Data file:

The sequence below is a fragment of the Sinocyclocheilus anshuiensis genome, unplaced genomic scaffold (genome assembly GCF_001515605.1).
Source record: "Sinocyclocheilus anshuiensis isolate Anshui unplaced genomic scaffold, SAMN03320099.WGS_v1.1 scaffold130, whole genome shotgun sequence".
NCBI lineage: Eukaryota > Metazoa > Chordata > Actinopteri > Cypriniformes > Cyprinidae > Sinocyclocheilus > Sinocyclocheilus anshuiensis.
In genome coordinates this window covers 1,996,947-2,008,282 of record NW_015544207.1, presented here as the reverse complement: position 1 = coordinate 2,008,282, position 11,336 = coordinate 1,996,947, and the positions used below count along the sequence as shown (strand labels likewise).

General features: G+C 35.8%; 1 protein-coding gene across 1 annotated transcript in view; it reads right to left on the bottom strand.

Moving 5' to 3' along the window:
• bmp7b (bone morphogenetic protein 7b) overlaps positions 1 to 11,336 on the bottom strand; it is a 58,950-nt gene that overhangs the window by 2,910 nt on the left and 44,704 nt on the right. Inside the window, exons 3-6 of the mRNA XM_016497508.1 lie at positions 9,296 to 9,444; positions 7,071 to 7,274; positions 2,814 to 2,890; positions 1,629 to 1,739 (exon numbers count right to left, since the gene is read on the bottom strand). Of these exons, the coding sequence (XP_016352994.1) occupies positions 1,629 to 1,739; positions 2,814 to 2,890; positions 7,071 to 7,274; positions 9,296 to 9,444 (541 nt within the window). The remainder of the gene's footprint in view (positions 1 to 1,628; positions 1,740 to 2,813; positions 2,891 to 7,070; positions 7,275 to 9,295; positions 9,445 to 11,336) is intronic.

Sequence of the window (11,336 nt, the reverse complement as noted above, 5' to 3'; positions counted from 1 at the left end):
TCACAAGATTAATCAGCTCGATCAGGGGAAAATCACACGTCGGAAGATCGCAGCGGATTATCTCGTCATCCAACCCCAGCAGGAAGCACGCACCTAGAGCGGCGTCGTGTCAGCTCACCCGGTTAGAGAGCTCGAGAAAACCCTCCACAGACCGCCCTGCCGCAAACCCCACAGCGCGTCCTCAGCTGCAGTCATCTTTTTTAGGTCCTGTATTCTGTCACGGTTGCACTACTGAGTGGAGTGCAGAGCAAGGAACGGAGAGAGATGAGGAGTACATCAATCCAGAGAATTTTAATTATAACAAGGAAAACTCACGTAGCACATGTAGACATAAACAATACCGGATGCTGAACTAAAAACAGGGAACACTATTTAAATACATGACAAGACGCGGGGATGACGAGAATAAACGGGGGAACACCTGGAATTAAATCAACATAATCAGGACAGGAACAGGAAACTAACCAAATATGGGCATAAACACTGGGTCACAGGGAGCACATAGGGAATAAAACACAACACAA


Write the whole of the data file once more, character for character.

The sequence below is a fragment of the Sinocyclocheilus anshuiensis genome, unplaced genomic scaffold (genome assembly GCF_001515605.1).
Source record: "Sinocyclocheilus anshuiensis isolate Anshui unplaced genomic scaffold, SAMN03320099.WGS_v1.1 scaffold130, whole genome shotgun sequence".
NCBI lineage: Eukaryota > Metazoa > Chordata > Actinopteri > Cypriniformes > Cyprinidae > Sinocyclocheilus > Sinocyclocheilus anshuiensis.
In genome coordinates this window covers 1,996,947-2,008,282 of record NW_015544207.1, presented here as the reverse complement: position 1 = coordinate 2,008,282, position 11,336 = coordinate 1,996,947, and the positions used below count along the sequence as shown (strand labels likewise).

General features: G+C 35.8%; 1 protein-coding gene across 1 annotated transcript in view; it reads right to left on the bottom strand.

Moving 5' to 3' along the window:
• bmp7b (bone morphogenetic protein 7b) overlaps positions 1 to 11,336 on the bottom strand; it is a 58,950-nt gene that overhangs the window by 2,910 nt on the left and 44,704 nt on the right. Inside the window, exons 3-6 of the mRNA XM_016497508.1 lie at positions 9,296 to 9,444; positions 7,071 to 7,274; positions 2,814 to 2,890; positions 1,629 to 1,739 (exon numbers count right to left, since the gene is read on the bottom strand). Of these exons, the coding sequence (XP_016352994.1) occupies positions 1,629 to 1,739; positions 2,814 to 2,890; positions 7,071 to 7,274; positions 9,296 to 9,444 (541 nt within the window). The remainder of the gene's footprint in view (positions 1 to 1,628; positions 1,740 to 2,813; positions 2,891 to 7,070; positions 7,275 to 9,295; positions 9,445 to 11,336) is intronic.

Sequence of the window (11,336 nt, the reverse complement as noted above, 5' to 3'; positions counted from 1 at the left end):
TCACAAGATTAATCAGCTCGATCAGGGGAAAATCACACGTCGGAAGATCGCAGCGGATTATCTCGTCATCCAACCCCAGCAGGAAGCACGCACCTAGAGCGGCGTCGTGTCAGCTCACCCGGTTAGAGAGCTCGAGAAAACCCTCCACAGACCGCCCTGCCGCAAACCCCACAGCGCGTCCTCAGCTGCAGTCATCTTTTTTAGGTCCTGTATTCTGTCACGGTTGCACTACTGAGTGGAGTGCAGAGCAAGGAACGGAGAGAGATGAGGAGTACATCAATCCAGAGAATTTTAATTATAACAAGGAAAACTCACGTAGCACATGTAGACATAAACAATACCGGATGCTGAACTAAAAACAGGGAACACTATTTAAATACATGACAAGACGCGGGGATGACGAGAATAAACGGGGGAACACCTGGAATTAAATCAACATAATCAGGACAGGAACAGGAAACTAACCAAATATGGGCATAAACACTGGGTCACAGGGAGCACATAGGGAATAAAACACAACACAA